It’s pretty hard to argue that Israel isn’t Americas’ closest ally. Even though we have no formal treaty commitment to come to its defense, we have been Israel’s unofficial protector and advocate since it was founded in 1948. Most of you know this history and pretty much anybody can list the many reasons for this ultra-close relationship. We share with Israel strategic and national security interests and Americans have a moral and cultural affinity for the Jewish state, which adds a domestic electoral component to the alliance. More broadly, the United States has always hoped that Israel could someday be an example to the Arab world of the many benefits that accrue to a modern, democratic, capitalist country at peace with its neighbor.
No one in the American mainstream questions the need for our continued commitment to Israel’s survival or to continued close cooperation on many security matters, especially intelligence-sharing and counter-terrorism. (In fact, the latter are perhaps the real linchpin of the relationship, meaning that the biggest benefits of our alliance with Israel are classified and thus hard to evaluate and weigh against other costs and benefits of the relationship.)
However, in the last 15 years, changes inside and outside of Israel arguably require us to consider anew whether our two countries’ strategic interests align as closely as they once did – and what to do if they don’t. These changes include a hardening of Israeli attitudes towards peace with the Palestinians since the last major peace process exploded in terroristic violence in 2000. Benjamin Netanyahu, an outright opponent of Palestinian independence and a 2-state solution to the conflict, is now Israel’s longest-serving prime minister. Among the Palestinians, Hamas is now a permanent part of Palestinian politics and just became an equal partner in a unity government with Fatah, and this government is seeking unilateral independence through U.N. recognition.
Elsewhere in the Middle East, the Arab Spring and other developments also may call into question whether what’s good for Israel automatically is still good for the United States. Israel and the U.S. may legitimately desire different outcomes, especially in Egypt and Syria. Then there’s Iran and its nuclear ambitions, which Israel considers more an existential threat than we do. Turkey, Africa, and so forth.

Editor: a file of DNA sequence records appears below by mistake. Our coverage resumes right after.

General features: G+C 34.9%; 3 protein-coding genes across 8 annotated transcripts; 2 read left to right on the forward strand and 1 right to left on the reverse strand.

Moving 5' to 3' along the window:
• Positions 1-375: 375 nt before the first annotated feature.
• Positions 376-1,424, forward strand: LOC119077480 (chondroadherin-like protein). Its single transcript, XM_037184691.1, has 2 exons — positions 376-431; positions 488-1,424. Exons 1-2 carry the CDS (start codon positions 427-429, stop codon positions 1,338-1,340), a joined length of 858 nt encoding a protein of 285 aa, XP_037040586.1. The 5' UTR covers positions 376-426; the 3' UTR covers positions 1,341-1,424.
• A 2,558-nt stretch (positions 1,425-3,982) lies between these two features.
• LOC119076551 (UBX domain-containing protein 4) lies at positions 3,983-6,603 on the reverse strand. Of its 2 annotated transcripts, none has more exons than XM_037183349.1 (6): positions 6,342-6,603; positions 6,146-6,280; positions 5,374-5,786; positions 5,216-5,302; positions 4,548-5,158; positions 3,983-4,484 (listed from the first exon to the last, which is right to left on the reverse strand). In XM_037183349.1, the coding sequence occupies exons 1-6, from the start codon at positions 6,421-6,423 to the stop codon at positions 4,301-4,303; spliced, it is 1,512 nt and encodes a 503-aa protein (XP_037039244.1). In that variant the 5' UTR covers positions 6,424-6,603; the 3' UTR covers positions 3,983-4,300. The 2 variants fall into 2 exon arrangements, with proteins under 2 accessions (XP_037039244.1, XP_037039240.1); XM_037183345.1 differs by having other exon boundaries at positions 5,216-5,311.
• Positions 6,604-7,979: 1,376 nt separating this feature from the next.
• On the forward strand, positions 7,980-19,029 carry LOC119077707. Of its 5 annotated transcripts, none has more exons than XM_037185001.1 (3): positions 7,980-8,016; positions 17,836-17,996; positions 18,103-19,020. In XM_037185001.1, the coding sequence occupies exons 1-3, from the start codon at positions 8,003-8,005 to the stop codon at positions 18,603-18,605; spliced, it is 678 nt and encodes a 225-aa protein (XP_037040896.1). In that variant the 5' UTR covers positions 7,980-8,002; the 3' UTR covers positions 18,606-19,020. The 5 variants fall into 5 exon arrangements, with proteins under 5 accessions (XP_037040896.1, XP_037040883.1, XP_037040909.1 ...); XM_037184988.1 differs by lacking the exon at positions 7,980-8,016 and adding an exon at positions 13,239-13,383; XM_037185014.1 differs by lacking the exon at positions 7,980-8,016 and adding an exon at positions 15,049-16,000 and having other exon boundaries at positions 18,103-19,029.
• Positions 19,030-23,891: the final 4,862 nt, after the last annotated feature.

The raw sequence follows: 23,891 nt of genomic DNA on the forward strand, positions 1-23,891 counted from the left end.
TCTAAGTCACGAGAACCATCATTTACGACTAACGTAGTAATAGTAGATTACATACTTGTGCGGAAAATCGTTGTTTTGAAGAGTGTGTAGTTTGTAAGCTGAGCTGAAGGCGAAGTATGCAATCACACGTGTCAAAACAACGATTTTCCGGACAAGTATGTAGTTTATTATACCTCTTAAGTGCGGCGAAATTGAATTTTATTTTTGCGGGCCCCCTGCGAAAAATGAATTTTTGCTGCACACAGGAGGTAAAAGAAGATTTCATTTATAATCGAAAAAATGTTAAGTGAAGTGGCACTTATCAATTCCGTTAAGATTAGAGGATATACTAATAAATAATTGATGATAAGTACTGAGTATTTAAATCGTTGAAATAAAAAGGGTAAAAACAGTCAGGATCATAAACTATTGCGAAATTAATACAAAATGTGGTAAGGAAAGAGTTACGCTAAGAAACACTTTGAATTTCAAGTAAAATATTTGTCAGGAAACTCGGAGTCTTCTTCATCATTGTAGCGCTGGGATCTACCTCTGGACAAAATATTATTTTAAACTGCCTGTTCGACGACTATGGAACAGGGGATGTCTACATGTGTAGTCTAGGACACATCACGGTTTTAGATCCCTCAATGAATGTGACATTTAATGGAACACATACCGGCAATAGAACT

You all don’t need a lecture on the history of the Middle East or the dynamics of the U.S.-Israeli relationship. I don’t follow the region that closely, anymore anyway. So, I’ll just open the meeting by listing the big changes roiling the strategic landscape and some of the questions being asked about whether our two nation’s interests are starting to separate.
Discussion Questions –
- What strategic and other big interests have we always shared with Israel? Which one of these are permanent and could never change?
- Have any of the big changes roiling the Middle East caused any of those shared interests to begin to diverge? What, specifically, do Israel and the United States want that now conflicts?
- How do changes inside Israeli and American domestic politics affect the relationship?
- Okay, so should the United States be doing anything differently vis a vis Israel? Any change would have to come from the Democratic Party, since the Republicans support anything Israel does. Is it worth it for Democrats to press for any reevaluation of U.S.-Israeli relationship?
- To start: Let’s stop using the terms “pro-Israel and “anti-Israel” in U.S. domestic debate. Recommended.
- Latest news: Israel pulls plug on peace talks after Hamas joins unity government. [UPDATE: The Obama people are leaking to the oppress that they blame Israel almost solely for the collapse of the talks.]
- Basic primer: How do Israel and the U.S. view their strategic interests?
- The basic case that U.S. and Israeli interests are diverging. (Recommended, but it’s a longish article from CSIS, a centrist think tank) Or, shorter version from J Street.
- Domestic politics: (speaking of divergent views!)
- In the U.S.: Obama is just not as pro-Israel as other presidents.
- In Israel: The radicalization of the Israeli Right.
NEXT WEEK: 60 years after Brown v. Board: Why is the United States still so segregated?